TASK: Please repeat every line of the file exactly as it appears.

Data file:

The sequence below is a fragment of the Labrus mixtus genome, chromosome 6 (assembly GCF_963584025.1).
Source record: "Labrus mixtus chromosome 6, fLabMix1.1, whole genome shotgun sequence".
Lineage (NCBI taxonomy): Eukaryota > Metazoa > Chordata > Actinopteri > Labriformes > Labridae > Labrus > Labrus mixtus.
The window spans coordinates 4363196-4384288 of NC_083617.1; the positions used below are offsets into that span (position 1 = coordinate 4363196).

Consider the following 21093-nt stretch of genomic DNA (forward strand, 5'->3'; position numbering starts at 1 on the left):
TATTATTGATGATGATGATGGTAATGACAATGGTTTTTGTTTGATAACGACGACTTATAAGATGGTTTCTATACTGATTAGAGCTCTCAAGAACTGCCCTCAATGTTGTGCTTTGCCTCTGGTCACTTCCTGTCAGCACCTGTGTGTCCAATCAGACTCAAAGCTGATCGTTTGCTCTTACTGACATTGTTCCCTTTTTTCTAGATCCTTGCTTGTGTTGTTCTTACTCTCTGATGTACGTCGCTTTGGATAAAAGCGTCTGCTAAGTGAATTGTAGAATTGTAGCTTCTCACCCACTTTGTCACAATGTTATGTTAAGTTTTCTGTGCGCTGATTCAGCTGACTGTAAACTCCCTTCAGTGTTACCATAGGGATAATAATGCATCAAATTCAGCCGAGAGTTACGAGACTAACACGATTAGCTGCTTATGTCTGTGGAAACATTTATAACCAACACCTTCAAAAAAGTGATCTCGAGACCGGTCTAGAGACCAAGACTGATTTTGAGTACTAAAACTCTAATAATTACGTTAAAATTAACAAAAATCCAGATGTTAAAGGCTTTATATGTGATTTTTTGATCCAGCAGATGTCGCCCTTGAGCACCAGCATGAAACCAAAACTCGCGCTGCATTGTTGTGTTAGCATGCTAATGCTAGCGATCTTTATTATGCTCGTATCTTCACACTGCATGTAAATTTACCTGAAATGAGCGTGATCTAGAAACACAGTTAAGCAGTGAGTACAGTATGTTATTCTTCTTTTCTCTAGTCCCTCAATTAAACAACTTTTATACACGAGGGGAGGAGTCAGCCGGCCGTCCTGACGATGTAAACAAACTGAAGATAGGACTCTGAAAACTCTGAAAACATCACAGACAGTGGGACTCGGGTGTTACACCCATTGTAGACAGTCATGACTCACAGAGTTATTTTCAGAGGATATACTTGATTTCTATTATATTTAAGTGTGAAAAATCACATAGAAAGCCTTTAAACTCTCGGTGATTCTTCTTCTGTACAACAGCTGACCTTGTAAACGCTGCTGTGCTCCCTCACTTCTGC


The sequence below is a fragment of the Labrus mixtus genome, chromosome 6 (assembly GCF_963584025.1).
Source record: "Labrus mixtus chromosome 6, fLabMix1.1, whole genome shotgun sequence".
Lineage (NCBI taxonomy): Eukaryota > Metazoa > Chordata > Actinopteri > Labriformes > Labridae > Labrus > Labrus mixtus.
The window spans coordinates 4363196-4384288 of NC_083617.1; the positions used below are offsets into that span (position 1 = coordinate 4363196).

Consider the following 21093-nt stretch of genomic DNA (forward strand, 5'->3'; position numbering starts at 1 on the left):
TATTATTGATGATGATGATGGTAATGACAATGGTTTTTGTTTGATAACGACGACTTATAAGATGGTTTCTATACTGATTAGAGCTCTCAAGAACTGCCCTCAATGTTGTGCTTTGCCTCTGGTCACTTCCTGTCAGCACCTGTGTGTCCAATCAGACTCAAAGCTGATCGTTTGCTCTTACTGACATTGTTCCCTTTTTTCTAGATCCTTGCTTGTGTTGTTCTTACTCTCTGATGTACGTCGCTTTGGATAAAAGCGTCTGCTAAGTGAATTGTAGAATTGTAGCTTCTCACCCACTTTGTCACAATGTTATGTTAAGTTTTCTGTGCGCTGATTCAGCTGACTGTAAACTCCCTTCAGTGTTACCATAGGGATAATAATGCATCAAATTCAGCCGAGAGTTACGAGACTAACACGATTAGCTGCTTATGTCTGTGGAAACATTTATAACCAACACCTTCAAAAAAGTGATCTCGAGACCGGTCTAGAGACCAAGACTGATTTTGAGTACTAAAACTCTAATAATTACGTTAAAATTAACAAAAATCCAGATGTTAAAGGCTTTATATGTGATTTTTTGATCCAGCAGATGTCGCCCTTGAGCACCAGCATGAAACCAAAACTCGCGCTGCATTGTTGTGTTAGCATGCTAATGCTAGCGATCTTTATTATGCTCGTATCTTCACACTGCATGTAAATTTACCTGAAATGAGCGTGATCTAGAAACACAGTTAAGCAGTGAGTACAGTATGTTATTCTTCTTTTCTCTAGTCCCTCAATTAAACAACTTTTATACACGAGGGGAGGAGTCAGCCGGCCGTCCTGACGATGTAAACAAACTGAAGATAGGACTCTGAAAACTCTGAAAACATCACAGACAGTGGGACTCGGGTGTTACACCCATTGTAGACAGTCATGACTCACAGAGTTATTTTCAGAGGATATACTTGATTTCTATTATATTTAAGTGTGAAAAATCACATAGAAAGCCTTTAAACTCTCGGTGATTCTTCTTCTGTACAACAGCTGACCTTGTAAACGCTGCTGTGCTCCCTCACTTCTGC